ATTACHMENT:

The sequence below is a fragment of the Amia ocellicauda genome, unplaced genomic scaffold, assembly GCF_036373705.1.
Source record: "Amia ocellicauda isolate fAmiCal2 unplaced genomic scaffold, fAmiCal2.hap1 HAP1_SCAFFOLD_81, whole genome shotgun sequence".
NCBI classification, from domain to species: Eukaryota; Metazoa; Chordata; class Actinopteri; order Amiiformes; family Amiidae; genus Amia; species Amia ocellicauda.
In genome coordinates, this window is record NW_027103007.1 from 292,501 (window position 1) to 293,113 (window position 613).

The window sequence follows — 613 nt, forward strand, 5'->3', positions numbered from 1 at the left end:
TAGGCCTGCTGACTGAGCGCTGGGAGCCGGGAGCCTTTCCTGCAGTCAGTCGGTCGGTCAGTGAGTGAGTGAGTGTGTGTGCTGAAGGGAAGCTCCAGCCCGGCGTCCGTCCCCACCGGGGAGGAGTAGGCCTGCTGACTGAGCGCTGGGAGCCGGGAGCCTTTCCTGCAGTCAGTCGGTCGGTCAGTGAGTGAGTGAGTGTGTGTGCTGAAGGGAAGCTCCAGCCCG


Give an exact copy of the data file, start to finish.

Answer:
The sequence below is a fragment of the Amia ocellicauda genome, unplaced genomic scaffold, assembly GCF_036373705.1.
Source record: "Amia ocellicauda isolate fAmiCal2 unplaced genomic scaffold, fAmiCal2.hap1 HAP1_SCAFFOLD_81, whole genome shotgun sequence".
NCBI classification, from domain to species: Eukaryota; Metazoa; Chordata; class Actinopteri; order Amiiformes; family Amiidae; genus Amia; species Amia ocellicauda.
In genome coordinates, this window is record NW_027103007.1 from 292,501 (window position 1) to 293,113 (window position 613).

The window sequence follows — 613 nt, forward strand, 5'->3', positions numbered from 1 at the left end:
TAGGCCTGCTGACTGAGCGCTGGGAGCCGGGAGCCTTTCCTGCAGTCAGTCGGTCGGTCAGTGAGTGAGTGAGTGTGTGTGCTGAAGGGAAGCTCCAGCCCGGCGTCCGTCCCCACCGGGGAGGAGTAGGCCTGCTGACTGAGCGCTGGGAGCCGGGAGCCTTTCCTGCAGTCAGTCGGTCGGTCAGTGAGTGAGTGAGTGTGTGTGCTGAAGGGAAGCTCCAGCCCG